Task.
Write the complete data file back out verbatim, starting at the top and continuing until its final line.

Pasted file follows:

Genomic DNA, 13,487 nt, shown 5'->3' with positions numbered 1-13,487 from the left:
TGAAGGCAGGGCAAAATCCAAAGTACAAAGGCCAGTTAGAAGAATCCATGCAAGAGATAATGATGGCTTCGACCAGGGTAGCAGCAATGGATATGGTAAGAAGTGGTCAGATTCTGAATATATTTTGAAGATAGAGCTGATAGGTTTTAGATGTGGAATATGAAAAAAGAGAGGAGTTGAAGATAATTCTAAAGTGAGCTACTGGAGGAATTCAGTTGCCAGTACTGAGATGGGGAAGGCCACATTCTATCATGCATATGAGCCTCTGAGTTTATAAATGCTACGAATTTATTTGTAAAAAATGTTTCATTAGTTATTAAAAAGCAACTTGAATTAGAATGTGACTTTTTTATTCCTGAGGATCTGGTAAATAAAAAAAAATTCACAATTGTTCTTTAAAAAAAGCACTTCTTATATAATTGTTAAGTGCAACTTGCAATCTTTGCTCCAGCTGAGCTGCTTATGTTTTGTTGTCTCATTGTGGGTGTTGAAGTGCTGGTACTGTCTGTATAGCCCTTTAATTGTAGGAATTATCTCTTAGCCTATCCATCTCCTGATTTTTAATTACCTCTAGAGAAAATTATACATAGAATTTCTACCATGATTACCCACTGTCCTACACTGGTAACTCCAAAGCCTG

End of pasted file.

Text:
Genomic DNA, 13,487 nt, shown 5'->3' with positions numbered 1-13,487 from the left:
TGAAGGCAGGGCAAAATCCAAAGTACAAAGGCCAGTTAGAAGAATCCATGCAAGAGATAATGATGGCTTCGACCAGGGTAGCAGCAATGGATATGGTAAGAAGTGGTCAGATTCTGAATATATTTTGAAGATAGAGCTGATAGGTTTTAGATGTGGAATATGAAAAAAGAGAGGAGTTGAAGATAATTCTAAAGTGAGCTACTGGAGGAATTCAGTTGCCAGTACTGAGATGGGGAAGGCCACATTCTATCATGCATATGAGCCTCTGAGTTTATAAATGCTACGAATTTATTTGTAAAAAATGTTTCATTAGTTATTAAAAAGCAACTTGAATTAGAATGTGACTTTTTTATTCCTGAGGATCTGGTAAATAAAAAAAAATTCACAATTGTTCTTTAAAAAAAGCACTTCTTATATAATTGTTAAGTGCAACTTGCAATCTTTGCTCCAGCTGAGCTGCTTATGTTTTGTTGTCTCATTGTGGGTGTTGAAGTGCTGGTACTGTCTGTATAGCCCTTTAATTGTAGGAATTATCTCTTAGCCTATCCATCTCCTGATTTTTAATTACCTCTAGAGAAAATTATACATAGAATTTCTACCATGATTACCCACTGTCCTACACTGGTAACTCCAAAGCCTG